In the last few years, containers have gained considerable attention in the way they have enabled technology. This was chiefly achieved due to their scalability and improving the performance of distributed applications. Apart from enabling operational agility in developing applications, there is now a slew of container-based services available on all leading cloud platforms. Essentially, containerisation allows development teams to move fast, deploy software efficiently and operate on a rapid scale.
In reality, cloud providers have become a one-stop platform for selling consumer hardware such as servers, storage systems and packaged applications for workloads like AI (complete with custom chips). With the battle over cloud getting heated up and businesses trying to avoid the scenario of cloud lock-ins, cloud vendors are increasingly turning to open-source container technologies like Docker, Kubernetes and providing managed containers which help businesses get up and running with containers.
With businesses trying to facilitate multi-cloud architectures at the network level, container technologies, Kubernetes or Docker enable a degree of cloud portability and multi-cloud at the infrastructure and DevOps level. Also, the practice of running applications in containers instead of virtual machines is gaining momentum. Another key view-point is that running cloud-native technologies such as Docker containers and Kubernetes to data science is also chipping away the importance of traditional big data platforms like Spark and Hadoop.
Here Are Some Popular Container Software Tools:
Kubernetes: Kubernetes is one of the most popular, mature and high-demand tool used for container orchestration. It is a Linux container management tool from Google. It has soared in popularity thanks to its key features like reducing the time for services and allowing portability of tech stack between cloud and on-premise. Today, mega cloud providers, majorly Google, Microsoft and even IBM are the ones that are making the most profit from packaging and selling container-orchestration services. Even large software vendors which are not cloud-native companies like Oracle and Cisco are building out extensive Kubernetes product lines and businesses. Kubernetes is supported by Google’s Cloud Engine, Microsoft Azure, and AWS.
Docker: This another widely popular, open-source container platform. It is supported on Google Cloud Platform and has struggled with its business model. However, the flexibility offered by Docker containers allows developers and engineers to just focus on building customer-centric applications and business models on the go. All in all, Docker improves operations, helps build scalable architectures for customer-facing applications and utilise hardware resources effectively.
Mesosphere: Mesosphere DC/OS automates rollout and production operations for containers and data services on any infrastructure. In simpler terms, Mesosphere sells a product, for which there is also an open sourced version available, called DC/OS that’s built on a foundation of Apache Mesos and another open source project called Marathon. DC/OS can launch and manage Docker containers and non-containerised applications and can run entire distributed systems on top of data systems such as Spark and Kafka. DC/OS could run Kubernetes clusters as well.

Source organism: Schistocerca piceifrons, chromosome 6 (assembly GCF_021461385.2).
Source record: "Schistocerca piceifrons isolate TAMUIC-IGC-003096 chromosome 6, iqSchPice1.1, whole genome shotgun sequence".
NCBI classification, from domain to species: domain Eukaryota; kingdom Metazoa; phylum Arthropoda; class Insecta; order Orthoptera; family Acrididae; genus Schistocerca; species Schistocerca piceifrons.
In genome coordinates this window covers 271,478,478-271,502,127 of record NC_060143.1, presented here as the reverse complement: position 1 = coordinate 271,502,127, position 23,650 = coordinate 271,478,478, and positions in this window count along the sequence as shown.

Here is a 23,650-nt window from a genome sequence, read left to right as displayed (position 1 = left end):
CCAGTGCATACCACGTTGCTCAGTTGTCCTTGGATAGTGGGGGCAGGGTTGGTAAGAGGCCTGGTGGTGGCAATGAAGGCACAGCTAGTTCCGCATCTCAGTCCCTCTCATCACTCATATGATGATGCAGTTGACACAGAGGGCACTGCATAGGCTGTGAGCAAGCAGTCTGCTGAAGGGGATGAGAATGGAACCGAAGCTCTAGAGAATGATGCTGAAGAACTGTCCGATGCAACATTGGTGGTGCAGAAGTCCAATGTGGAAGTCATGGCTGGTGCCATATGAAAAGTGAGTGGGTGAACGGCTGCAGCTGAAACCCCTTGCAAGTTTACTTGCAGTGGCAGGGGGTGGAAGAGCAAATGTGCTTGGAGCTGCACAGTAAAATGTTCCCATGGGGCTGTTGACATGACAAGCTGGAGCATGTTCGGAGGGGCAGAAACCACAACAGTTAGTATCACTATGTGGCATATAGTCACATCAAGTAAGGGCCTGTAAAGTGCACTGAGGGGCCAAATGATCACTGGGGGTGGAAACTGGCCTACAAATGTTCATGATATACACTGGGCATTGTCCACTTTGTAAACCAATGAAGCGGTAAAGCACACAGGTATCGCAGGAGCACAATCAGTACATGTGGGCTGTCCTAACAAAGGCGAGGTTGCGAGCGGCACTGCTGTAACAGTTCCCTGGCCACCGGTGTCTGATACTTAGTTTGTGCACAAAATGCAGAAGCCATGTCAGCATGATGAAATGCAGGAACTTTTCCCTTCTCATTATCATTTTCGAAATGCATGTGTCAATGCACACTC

Red Hat OpenShift: Open Shift from Red Hat offers two open source software — Docker and Kubernetes with an easy to use user interface. Overall, Openshift has been positioned as a successful software stack for businesses in the need of certified software and want to move to containerisation. OpenShift also supports a lot of programming languages and integrate different parts of DevOps processes, from engineers to developers and security teams. In terms of scalability, OpenShift is one of the best since it allows effective utilisation of hardware resources and enables developers to scale by giving more performance to the application features.
Why Enterprises Are Moving Towards Containers
According to RedHat tech evangelist Gordon Haff, the shift towards containerisation is led by a need for modern infrastructure platform that can reduce the level of skills required and help organisations focus on their own application delivery needs rather than relying on the underlying platform. Over a period of time, containers have evolved from being an alternative to hardware virtualisation to becoming a platform that allows iterative software development and deployment. Containers enable developers to package their applications and dependencies into one manifest, allowing for easy replication of your application across developers on your team and machines in the cluster.
In fact, a number of customers are looking for ways to shift legacy applications into containers to benefit from container orchestration and management technologies like Kubernetes. However, not all applications can be easily containerised, due to missing components like proofing support or the graphics subsystem which is not included in Windows Server Core.